Who’s Afraid Of The Big Bad Raid?
Sweltering Mediterranean Sun. Cloudless sky. Heatwave. Topless bathers. The strange brand of humanity known as “Beach People.” Bike repairs and cleaning. Clothes washing. Lots of eating and waiting. Writing in his journal. That’s how the next two days passed in preparation for the Raid Pyreneen. What exactly is a “Raid Pyreneen?” The RP is a ride that starts in Cerbere, France on the Mediterranean coast–only 4K from Spain–and ends 790 kilometers, 28 passes, and 16,000 meters of climbing later in Hendaye, on the Atlantic coast. One is allowed 10 days to complete the crossing, and must obtain stamps at various control points along the way in order to verify one’s progress. As if this were not bad enough, it was Our Hero’s fate to challenge these mountains with a 40-lb load in 100+ degree Fahrenheit heat.
This ride alone could occupy many many pages, dear reader, in which I, your faithful scribe, would recount the King’s glowing tales of triumph, adversity, heroism, rage, perseverance and passion, but such a brilliant and inspiring retelling will have to wait for another time, another place. Leave such stories to Scheherazade, I say, for I will not tell them. Not here. And disappointed though you must be at my callous refusal to provide uplifting and examplary parables for your personal and moral edification, you will undoubtedly make do with the following few general observations.
Of these, this is the most important by far: he completed the ride successfully in 7 days and 12 hours–rolling into the forgettable and ugly and forgettably forgettable Hendaye on the 10th of August, ecstatic beyond all belief. Along the way he conquered many of the most famous climbs in cycling: Tourmalet, Port de Pailheres, Aspin, Peyresourde, Portet d’Aspet, Portillon, Aubisque . . . and the hardest (though not most famous) of them all: Col Bagargui. He learned to hate RVs and racing bikes (the motorized variety), and came to love most everything else about the French and their love of cycling. Were you inclined to ask him, he would be unable to tell you how many people screamed “Allez allez!” or “Bon Courage!” or “Bravo!” at him on those endless, merciless, brutal climbs, but he would tell you that their encouragement and kindness made a difference more times than you can imagine. Amongst other lessons, he learned to recognize the sound of his own pulse pounding within his left ear–as a result of overexertion under the midday sun (the first time he heard it he was convinced that there was some sort of machine clanking away in the river valley far below him). He relearned the seemingly trite but true lesson that EVERYTHING can be accomplished in life if one just continues to push on the pedals (more commonly but less interestingly expressed as “continues putting one foot in front of the other”) and rediscovered many other fundamental things about himself and his own character in the extremity of those days and hours. He will NEVER, as he says, EVER forget those 7 days and 12 hours in early August of 2003.
He claims that everyone should tackle their own Raid Pyreneen from time to time. It’s important, he says. He insists that it makes a meaningful difference in one’s life. At the very least, I–a most disinterested and reliable third party, your narrator–observed clearly what a difference it made in the life of Our Hero . . . and one must presume that it will be enough to keep the tides ebbing and flowing and to hold the governments of the world safe for Democracy–at least for another year or two.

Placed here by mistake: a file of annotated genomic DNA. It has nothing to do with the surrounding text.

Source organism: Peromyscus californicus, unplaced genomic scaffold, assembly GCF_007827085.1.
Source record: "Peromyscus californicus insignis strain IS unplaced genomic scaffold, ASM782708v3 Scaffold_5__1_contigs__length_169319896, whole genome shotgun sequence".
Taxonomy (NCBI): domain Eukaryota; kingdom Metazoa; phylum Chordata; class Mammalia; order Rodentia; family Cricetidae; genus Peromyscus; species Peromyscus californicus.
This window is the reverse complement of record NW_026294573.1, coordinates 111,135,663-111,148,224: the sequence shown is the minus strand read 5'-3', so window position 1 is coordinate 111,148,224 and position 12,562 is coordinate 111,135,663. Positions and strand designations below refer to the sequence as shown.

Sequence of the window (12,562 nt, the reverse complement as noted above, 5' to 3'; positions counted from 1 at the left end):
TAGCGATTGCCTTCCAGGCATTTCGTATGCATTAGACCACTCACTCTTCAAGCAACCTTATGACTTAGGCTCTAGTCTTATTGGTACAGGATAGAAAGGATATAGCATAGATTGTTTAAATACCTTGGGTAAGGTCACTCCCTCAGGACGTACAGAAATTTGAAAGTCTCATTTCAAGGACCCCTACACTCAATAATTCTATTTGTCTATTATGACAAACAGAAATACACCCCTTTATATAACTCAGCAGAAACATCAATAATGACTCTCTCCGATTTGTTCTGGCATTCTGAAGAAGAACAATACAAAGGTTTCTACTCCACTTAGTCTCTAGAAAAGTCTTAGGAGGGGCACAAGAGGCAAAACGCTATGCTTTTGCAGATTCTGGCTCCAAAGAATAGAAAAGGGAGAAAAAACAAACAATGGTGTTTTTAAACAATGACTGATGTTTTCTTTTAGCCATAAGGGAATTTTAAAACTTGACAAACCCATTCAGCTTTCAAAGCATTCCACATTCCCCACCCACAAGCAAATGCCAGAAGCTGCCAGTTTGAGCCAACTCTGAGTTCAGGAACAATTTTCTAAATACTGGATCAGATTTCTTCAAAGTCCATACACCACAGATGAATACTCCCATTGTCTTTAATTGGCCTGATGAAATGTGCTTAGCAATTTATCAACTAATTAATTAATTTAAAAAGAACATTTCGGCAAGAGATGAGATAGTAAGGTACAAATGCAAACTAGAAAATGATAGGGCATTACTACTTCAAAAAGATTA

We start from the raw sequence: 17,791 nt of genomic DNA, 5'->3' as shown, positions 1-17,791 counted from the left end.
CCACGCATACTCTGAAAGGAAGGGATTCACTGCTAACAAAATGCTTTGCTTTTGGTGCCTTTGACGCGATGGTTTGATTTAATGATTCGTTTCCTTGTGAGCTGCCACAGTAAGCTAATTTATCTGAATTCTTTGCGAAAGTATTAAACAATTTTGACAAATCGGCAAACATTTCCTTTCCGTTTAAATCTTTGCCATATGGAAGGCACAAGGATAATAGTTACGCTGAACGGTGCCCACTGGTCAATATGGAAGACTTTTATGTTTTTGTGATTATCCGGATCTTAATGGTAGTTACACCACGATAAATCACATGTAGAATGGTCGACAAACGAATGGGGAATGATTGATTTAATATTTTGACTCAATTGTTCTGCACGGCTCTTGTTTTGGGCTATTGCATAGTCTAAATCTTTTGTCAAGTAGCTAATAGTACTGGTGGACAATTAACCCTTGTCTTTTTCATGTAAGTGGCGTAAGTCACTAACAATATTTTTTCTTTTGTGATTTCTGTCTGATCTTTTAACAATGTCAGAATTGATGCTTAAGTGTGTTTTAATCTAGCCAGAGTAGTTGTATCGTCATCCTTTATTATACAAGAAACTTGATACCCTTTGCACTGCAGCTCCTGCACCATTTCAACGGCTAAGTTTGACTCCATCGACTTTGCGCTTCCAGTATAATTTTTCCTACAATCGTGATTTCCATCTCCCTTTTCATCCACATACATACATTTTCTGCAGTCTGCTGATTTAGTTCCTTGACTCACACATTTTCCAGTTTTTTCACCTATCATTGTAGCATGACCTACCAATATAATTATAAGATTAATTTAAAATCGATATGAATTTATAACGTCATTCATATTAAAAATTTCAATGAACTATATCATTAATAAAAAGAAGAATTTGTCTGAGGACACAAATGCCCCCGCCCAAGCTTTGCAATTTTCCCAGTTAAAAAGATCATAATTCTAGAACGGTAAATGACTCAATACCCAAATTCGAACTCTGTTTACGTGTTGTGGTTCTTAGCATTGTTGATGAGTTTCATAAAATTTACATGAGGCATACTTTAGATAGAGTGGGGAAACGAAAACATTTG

As you are now aware, Monsieur Transglobaliste brought his native Texas weather with him to continental Europe, in order that he might avoid yet another disheartening bout of climatic homesickness of the sort that plagues him every spring and fall when he wonders constantly: Why be COMFORTABLE when one can instead simmer in one’s own juices at the bottom of a crushingly humid atmospheric vat of intolerable heat???
As surprising as it may at first appear, the heat was somehow survivable when Our Cheerful Champion spent all of his time outdoors. He acclimated. As soon as the ride was over, though, all that changed.
In an effort to escape the wretched ugliness and boredom of Hendaye, Our Traveller had taken a train to Bordeaux to relax for a couple of days before returning to Paris. Why Bordeaux? Simple. It wasn’t Hendaye, and it was on the way. What he did NOT take into consideration was that the heatwave was general throughout France, and that every hotel with air-conditioning, in every city, without exception, was full. No room at the Inn. “Please to try hotels near the train station, sir.” Uh huh. The UN-AIR-CONDITIONED hotels near the train station, is what was meant. Yet he did. Try them, that is. He found a room and proceeded to sweat within its confines like a miserable, filthy, rank, smelly, and disgusting pig for the next two days. Every air-conditioned store or restaurant in Bordeaux received his grateful patronage during those 48 hours.
Yet all things must come to an end, and finally–after these two days in hell–the heat started to subside, and on the third day he made a snap decision to rise again in order to save the living and the dead. So he loaded his bike onto the train for Paris–after once again being told there was “no way” to get his bike from Bordeaux to Paris via railway, and once again capitalizing upon his ability to patronize and annoy–and off he went….
Despite the best efforts and counterclaims of the “freedom fry”-eating morons in his country of origin, The Pride of All Rides stands firm in his conviction: France rocks. And if he is to be taken at his word (and he is) no place in France rocks quite the way that Paris does. This was to be his 4th and longest stay in the City of Lights, and he made the most of it, waiting for the event that was the ostensible reason for his entire european outing: Paris-Brest-Paris (PBP).